Biblical Theology is often defined as the historical unfolding of God’s revelation, or of God’s revelation and of the history of his covenantal redemption and transformation of humanity and the world. In practice, Biblical Theology is usually broader than this, and also includes the study of literary structure and of Biblical themes. We shall include these in our understanding. For our purposes, Biblical Theology includes the following large areas of concern: Covenant Theology, Literary Theology, Typology, and Ritual Theology. Again, in no particular order:
First, covenant theology. Covenant theology can be defined as the study of the form or structure of God’s relationship with humanity. In addition, it deals with God’s intra-trinitarian personal relations as they are revealed through His relations with us. Since Covenant Theology is concerned with history, it also seeks to describe how God’s covenantal relationships with humanity change in time, as God transfigures one covenant into a new one throughout the course of Biblical history. As we become familiar with covenant theology, we gain perspectives that will help us understand our history and the times in which we live. Covenant Theology is roughly equivalent to Historical Theology, with the investigation of particular covenants as roughly equivalent to the study of historical creeds and confessions.
Second, Literary Theology. We are concerned here with the shape of the text of the Bible. Since the second Person of God is the Word of God, human beings are also words of God, made in his image. Human language in its shape is related to the shape of human life. The Bible provides literary shapes that show us how we are to think and how we are to exist and move as God’s images. Thus, the shape of the Biblical text is an important area of theological concern. We can see the study of Literary Theology as roughly equivalent to Systematic Theology, in that the literary architecture of a given passage, book, group of books, or of the whole Bible provides us with a kind of “system” for the literature under consideration.
Of course, investigation of literary structure or shape involves us in detailed grammar and in textual questions, and is interwoven with such matters. But Literary Theology is concerned with larger areas of the text. Investigating the shape of the text, especially its parallel structures, provides us with much insight not only into how God has chosen to reveal himself, but also into deep structures and pervasive themes in the Bible.
Third, typology. Covenant Theology focuses on the actual events of Biblical history, on what God and man actually did. We must affirm that this history actually happened, and that it moved progressively toward the goal of the new creation in Jesus Christ and his Church. But God’s way of presenting the meaning of that history involves an abundant use of symbols and symbolic structures, symbols and structures that are transformed and renewed covenant by covenant over the course of Biblical history.
Hence, we must become familiar with the basic symbolic furniture of the world as God created it, and with how he has used and transformed that furniture covenant by covenant. We want to know, for instance, about the heavenly sea of Genesis 1:7, how that sea baptized the world in the Flood, how it found symbolic expression first in the Tabernacle laver, then in the Water Chariots and Bronze Sea of Solomon’s Temple, and then in the Temple River of Ezekiel 47. We want to understand how that heavenly sea relates to the various baptisms of the Old Creation and to the Christian baptism of the New, and to the rivers that flow from God’s throne in Revelation 22.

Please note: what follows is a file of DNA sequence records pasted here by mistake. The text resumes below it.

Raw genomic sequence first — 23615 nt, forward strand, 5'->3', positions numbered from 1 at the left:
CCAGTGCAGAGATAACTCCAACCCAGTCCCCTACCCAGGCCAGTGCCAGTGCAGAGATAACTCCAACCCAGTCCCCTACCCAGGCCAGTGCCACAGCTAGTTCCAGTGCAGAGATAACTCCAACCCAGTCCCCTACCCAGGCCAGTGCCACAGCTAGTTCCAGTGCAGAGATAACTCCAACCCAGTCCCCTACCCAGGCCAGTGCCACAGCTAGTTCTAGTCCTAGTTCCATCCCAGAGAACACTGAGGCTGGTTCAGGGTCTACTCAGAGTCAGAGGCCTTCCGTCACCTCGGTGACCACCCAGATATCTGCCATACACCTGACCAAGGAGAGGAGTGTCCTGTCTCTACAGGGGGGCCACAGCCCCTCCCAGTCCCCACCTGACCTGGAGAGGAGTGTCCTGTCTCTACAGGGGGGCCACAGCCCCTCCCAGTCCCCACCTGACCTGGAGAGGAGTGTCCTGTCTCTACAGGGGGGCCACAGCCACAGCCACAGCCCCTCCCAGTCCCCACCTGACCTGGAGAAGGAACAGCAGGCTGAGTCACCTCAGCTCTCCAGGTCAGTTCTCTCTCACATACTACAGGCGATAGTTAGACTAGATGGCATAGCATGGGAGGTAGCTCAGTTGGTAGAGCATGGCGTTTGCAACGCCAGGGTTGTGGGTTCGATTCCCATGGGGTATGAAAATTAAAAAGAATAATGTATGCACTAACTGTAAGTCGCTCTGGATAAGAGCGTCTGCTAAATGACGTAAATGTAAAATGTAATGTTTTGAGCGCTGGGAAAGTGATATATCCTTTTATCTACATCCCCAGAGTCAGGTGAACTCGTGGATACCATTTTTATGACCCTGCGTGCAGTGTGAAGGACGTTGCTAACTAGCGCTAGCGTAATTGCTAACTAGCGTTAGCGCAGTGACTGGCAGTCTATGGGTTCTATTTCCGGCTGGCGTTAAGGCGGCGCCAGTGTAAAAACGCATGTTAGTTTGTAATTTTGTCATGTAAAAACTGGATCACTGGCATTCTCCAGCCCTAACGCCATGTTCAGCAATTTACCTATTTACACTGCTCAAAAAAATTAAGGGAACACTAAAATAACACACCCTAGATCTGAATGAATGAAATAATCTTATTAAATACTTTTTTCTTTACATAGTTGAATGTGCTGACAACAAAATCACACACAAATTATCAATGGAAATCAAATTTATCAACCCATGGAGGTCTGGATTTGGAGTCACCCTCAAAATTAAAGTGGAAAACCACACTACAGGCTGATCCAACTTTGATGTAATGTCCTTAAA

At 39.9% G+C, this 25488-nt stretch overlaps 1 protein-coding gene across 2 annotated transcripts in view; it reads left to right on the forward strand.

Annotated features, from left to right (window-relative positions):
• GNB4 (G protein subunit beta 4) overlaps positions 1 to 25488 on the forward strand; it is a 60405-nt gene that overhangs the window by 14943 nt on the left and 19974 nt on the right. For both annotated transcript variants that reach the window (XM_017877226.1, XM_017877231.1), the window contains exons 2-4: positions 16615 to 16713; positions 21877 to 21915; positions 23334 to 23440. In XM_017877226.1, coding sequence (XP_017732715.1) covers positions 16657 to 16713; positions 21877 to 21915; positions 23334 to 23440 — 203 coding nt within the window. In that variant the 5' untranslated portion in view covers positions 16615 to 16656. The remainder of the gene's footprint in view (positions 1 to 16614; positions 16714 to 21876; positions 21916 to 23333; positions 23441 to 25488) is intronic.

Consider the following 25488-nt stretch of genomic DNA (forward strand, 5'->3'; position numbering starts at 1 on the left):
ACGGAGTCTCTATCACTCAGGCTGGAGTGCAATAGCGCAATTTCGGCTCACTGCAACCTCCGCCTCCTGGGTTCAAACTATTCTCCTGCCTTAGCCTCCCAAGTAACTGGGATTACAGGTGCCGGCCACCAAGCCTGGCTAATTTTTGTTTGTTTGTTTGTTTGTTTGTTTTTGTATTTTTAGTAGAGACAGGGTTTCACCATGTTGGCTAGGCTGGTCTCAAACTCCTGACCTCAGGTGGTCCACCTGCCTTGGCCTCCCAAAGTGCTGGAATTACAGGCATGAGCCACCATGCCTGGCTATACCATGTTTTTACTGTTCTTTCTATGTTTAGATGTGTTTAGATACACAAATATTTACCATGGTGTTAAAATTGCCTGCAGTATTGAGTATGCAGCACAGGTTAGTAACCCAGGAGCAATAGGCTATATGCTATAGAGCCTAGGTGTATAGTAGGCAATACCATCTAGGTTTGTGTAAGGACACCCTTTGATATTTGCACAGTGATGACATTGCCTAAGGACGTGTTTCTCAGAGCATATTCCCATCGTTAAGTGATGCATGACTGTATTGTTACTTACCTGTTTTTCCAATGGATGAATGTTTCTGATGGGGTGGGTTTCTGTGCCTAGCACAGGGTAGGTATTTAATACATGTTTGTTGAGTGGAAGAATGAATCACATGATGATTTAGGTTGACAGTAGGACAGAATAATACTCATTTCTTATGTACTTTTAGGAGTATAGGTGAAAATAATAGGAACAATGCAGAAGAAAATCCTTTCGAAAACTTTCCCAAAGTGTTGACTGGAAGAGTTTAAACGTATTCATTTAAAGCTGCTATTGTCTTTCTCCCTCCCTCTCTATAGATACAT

We must also become familiar with how these pieces of symbolic furniture are positioned in space, investigating symbolic geography (north, south, east, west, up, down) and symbolic architecture (Tabernacle, Solomon’s Temple, Ezekiel’s Temple, the New Jerusalem, etc.). Such configurations in space are world models, and they change covenant after covenant as God transforms the world.
Additionally, we must become familiar with the symbolism of human beings and of human life: ear, hand, foot, clothing, hair, clean and unclean flesh, various kinds of animals and plants, priest and king and prophet, etc.
We use “typology” as the term for all of this investigation. Typology presents the Biblical philosophy of history, and symbolism presents the Biblical philosophy of the world and of human life. Thus, Typology corresponds roughly to Philosophical Theology.
Finally, Ritual Theology. Rituals are acts that symbolically encode history and prophecy. Rituals are means by which we affirm what God has done for us in the past, and show our trust in what he has promised to do for us in the future. As we move through rituals, we are being taught and reminded to walk in a new way. This is not merely intellectual, for when we move through true ritual we are getting into step with God, and we are to keep moving this way as we go out into our larger life in the world. As images of God, we are also images of the Spirit, who is the Motion of God. Rituals help us get into step with the Spirit.
Biblical architecture, such as the Tabernacle, is a microcosm of the world, a small symbolic model of the cosmos. Similarly, Biblical ritual is a microchron of history, a small symbolic sequence of events that duplicates history. Understanding the Biblical nature of ritual, and its form, must inform how the Church does her Liturgical Theology.
James Jordan is Scholar-in-Residence at Theopolis.
This article is an excerpt from a paper entitled “Introduction to Biblical Theology,” which can be found on our media page HERE.
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